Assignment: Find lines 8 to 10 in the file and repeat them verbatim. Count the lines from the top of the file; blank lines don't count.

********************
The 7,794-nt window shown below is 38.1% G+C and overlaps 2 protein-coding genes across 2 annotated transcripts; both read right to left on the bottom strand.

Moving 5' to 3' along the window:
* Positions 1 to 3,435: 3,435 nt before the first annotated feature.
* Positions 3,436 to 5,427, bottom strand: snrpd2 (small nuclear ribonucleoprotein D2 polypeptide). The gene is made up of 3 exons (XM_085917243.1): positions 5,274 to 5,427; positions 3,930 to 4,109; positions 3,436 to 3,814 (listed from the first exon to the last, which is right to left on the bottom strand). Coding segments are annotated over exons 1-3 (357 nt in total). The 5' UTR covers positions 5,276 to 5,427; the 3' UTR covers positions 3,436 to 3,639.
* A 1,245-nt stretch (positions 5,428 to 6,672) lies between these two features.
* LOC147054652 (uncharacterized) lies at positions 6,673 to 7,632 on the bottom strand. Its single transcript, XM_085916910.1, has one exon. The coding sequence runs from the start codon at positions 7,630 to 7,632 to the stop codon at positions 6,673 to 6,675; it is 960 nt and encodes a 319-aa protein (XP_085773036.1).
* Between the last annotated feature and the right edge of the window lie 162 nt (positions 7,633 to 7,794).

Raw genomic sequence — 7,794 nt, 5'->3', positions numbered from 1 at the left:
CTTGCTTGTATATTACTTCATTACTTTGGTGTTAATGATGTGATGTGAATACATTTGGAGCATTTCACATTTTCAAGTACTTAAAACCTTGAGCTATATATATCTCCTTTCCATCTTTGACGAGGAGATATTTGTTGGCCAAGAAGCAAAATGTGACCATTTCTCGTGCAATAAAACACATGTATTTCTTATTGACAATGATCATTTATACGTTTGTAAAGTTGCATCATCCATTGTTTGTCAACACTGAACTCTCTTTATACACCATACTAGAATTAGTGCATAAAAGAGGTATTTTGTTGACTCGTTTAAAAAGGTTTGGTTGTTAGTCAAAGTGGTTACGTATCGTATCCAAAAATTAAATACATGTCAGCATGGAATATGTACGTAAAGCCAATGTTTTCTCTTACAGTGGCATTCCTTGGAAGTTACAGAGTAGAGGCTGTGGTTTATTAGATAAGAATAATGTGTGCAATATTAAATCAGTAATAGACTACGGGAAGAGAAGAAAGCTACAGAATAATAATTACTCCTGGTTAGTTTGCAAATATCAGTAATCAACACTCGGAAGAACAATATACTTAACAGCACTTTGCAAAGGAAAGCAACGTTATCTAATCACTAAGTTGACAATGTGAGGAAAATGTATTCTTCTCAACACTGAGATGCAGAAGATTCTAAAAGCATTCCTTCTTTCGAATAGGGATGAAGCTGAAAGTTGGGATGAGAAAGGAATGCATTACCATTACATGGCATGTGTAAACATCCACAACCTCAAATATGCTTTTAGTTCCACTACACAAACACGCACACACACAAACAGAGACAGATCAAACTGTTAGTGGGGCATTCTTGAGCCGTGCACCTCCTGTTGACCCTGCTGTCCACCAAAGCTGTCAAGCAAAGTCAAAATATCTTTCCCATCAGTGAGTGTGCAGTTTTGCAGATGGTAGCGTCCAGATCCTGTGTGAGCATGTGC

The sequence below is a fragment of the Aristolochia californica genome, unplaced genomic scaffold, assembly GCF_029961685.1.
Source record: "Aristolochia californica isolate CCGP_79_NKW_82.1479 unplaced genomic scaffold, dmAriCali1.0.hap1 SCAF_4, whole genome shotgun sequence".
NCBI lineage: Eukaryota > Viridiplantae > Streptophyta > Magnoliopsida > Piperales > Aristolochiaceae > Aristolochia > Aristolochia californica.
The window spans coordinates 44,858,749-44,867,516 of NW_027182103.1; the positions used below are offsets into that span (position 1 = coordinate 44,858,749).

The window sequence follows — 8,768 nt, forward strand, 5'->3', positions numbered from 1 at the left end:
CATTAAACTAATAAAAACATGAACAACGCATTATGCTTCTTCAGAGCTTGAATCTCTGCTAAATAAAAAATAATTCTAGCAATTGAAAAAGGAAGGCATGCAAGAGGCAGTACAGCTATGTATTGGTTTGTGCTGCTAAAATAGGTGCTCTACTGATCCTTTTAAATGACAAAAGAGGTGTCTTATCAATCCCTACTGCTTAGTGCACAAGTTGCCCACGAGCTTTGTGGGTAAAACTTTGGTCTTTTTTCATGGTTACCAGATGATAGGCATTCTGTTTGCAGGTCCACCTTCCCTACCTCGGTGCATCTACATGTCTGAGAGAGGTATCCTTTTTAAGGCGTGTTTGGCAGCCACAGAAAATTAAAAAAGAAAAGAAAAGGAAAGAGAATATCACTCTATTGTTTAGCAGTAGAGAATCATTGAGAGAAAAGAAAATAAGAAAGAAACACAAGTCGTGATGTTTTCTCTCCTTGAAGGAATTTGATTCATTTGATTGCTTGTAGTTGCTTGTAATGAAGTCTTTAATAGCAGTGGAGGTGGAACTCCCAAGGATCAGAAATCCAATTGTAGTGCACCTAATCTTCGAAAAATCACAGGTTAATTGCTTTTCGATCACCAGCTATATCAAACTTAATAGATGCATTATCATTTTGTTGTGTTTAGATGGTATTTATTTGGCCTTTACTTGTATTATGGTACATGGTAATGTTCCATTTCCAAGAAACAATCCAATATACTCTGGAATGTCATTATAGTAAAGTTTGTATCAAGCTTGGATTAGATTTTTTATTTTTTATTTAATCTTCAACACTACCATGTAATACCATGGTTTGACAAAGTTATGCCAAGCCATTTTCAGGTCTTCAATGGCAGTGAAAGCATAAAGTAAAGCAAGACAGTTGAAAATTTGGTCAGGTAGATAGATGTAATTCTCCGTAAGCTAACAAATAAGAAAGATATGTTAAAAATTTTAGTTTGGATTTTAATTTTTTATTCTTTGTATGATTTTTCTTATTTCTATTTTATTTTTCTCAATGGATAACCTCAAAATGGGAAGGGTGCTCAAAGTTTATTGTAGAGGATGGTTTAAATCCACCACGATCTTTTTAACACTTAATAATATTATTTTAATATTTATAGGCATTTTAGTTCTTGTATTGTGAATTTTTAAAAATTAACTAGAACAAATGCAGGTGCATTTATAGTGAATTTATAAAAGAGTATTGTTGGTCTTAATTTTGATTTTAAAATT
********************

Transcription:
Raw genomic sequence — 7,794 nt, 5'->3', positions numbered from 1 at the left:
CTTGCTTGTATATTACTTCATTACTTTGGTGTTAATGATGTGATGTGAATACATTTGGAGCATTTCACATTTTCAAGTACTTAAAACCTTGAGCTATATATATCTCCTTTCCATCTTTGACGAGGAGATATTTGTTGGCCAAGAAGCAAAATGTGACCATTTCTCGTGCAATAAAACACATGTATTTCTTATTGACAATGATCATTTATACGTTTGTAAAGTTGCATCATCCATTGTTTGTCAACACTGAACTCTCTTTATACACCATACTAGAATTAGTGCATAAAAGAGGTATTTTGTTGACTCGTTTAAAAAGGTTTGGTTGTTAGTCAAAGTGGTTACGTATCGTATCCAAAAATTAAATACATGTCAGCATGGAATATGTACGTAAAGCCAATGTTTTCTCTTACAGTGGCATTCCTTGGAAGTTACAGAGTAGAGGCTGTGGTTTATTAGATAAGAATAATGTGTGCAATATTAAATCAGTAATAGACTACGGGAAGAGAAGAAAGCTACAGAATAATAATTACTCCTGGTTAGTTTGCAAATATCAGTAATCAACACTCGGAAGAACAATATACTTAACAGCACTTTGCAAAGGAAAGCAACGTTATCTAATCACTAAGTTGACAATGTGAGGAAAATGTATTCTTCTCAACACTGAGATGCAGAAGATTCTAAAAGCATTCCTTCTTTCGAATAGGGATGAAGCTGAAAGTTGGGATGAGAAAGGAATGCATTACCATTACATGGCATGTGTAAACATCCACAACCTCAAATATGCTTTTAGTTCCACTACACAAACACGCACACACACAAACAGAGACAGATCAAACTGTTAGTGGGGCATTCTTGAGCCGTGCACCTCCTGTTGACCCTGCTGTCCACCAAAGCTGTCAAGCAAAGTCAAAATATCTTTCCCATCAGTGAGTGTGCAGTTTTGCAGATGGTAGCGTCCAGATCCTGTGTGAGCATGTGC

The sequence below is a fragment of the Aristolochia californica genome, unplaced genomic scaffold, assembly GCF_029961685.1.